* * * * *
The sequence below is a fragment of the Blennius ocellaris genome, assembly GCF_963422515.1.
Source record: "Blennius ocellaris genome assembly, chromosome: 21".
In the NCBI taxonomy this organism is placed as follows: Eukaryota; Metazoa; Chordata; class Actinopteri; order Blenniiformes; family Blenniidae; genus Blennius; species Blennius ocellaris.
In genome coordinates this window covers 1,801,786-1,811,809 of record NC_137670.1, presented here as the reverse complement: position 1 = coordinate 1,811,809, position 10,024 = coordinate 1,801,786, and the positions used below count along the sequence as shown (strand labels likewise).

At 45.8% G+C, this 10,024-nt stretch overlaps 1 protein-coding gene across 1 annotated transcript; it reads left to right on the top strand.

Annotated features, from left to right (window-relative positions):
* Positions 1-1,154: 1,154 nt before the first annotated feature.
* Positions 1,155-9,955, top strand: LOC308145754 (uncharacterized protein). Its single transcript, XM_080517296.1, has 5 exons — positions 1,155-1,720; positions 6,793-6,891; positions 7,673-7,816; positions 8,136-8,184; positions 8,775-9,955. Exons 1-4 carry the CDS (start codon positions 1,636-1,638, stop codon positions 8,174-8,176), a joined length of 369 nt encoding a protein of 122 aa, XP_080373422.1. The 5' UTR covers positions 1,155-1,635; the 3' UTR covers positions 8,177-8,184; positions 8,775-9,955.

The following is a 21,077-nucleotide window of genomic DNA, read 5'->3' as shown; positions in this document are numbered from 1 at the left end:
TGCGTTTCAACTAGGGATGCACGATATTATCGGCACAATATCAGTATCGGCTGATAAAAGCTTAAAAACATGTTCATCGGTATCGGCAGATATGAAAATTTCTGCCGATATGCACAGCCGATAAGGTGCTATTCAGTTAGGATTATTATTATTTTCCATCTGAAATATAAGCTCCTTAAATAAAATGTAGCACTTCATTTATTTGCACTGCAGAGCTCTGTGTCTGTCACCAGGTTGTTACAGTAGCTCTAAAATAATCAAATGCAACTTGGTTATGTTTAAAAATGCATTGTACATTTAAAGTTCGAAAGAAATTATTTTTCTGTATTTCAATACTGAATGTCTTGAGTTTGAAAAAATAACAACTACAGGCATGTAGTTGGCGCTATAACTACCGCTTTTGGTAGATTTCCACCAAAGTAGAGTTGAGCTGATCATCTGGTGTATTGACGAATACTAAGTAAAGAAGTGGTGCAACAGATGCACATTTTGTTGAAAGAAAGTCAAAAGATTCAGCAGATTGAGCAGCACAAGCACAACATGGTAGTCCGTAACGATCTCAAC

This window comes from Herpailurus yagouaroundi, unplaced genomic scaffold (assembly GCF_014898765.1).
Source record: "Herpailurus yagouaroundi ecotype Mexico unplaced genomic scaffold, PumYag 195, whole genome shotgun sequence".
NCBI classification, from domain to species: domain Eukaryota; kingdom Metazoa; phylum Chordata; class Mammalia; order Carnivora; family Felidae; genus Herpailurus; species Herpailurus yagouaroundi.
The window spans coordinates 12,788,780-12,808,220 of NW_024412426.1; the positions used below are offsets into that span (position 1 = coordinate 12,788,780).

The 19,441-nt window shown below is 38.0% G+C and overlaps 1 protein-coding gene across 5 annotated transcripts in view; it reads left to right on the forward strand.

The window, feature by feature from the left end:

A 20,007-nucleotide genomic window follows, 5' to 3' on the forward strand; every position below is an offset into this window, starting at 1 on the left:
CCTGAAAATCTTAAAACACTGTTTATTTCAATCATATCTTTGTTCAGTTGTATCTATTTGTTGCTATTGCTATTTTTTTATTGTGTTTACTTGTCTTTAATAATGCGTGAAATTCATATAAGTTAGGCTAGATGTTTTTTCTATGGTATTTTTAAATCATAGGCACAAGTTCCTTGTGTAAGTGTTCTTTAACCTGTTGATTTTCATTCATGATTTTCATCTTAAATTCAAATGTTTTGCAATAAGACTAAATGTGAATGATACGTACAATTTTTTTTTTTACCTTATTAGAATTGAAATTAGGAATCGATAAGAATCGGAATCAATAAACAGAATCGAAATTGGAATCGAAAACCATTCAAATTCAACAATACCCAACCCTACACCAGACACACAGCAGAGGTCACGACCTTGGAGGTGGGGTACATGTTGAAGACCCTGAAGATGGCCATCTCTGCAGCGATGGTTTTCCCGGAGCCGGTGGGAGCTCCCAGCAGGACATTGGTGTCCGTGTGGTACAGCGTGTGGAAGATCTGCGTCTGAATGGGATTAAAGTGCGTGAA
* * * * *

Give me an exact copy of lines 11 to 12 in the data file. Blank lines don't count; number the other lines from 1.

This window comes from Herpailurus yagouaroundi, unplaced genomic scaffold (assembly GCF_014898765.1).
Source record: "Herpailurus yagouaroundi ecotype Mexico unplaced genomic scaffold, PumYag 195, whole genome shotgun sequence".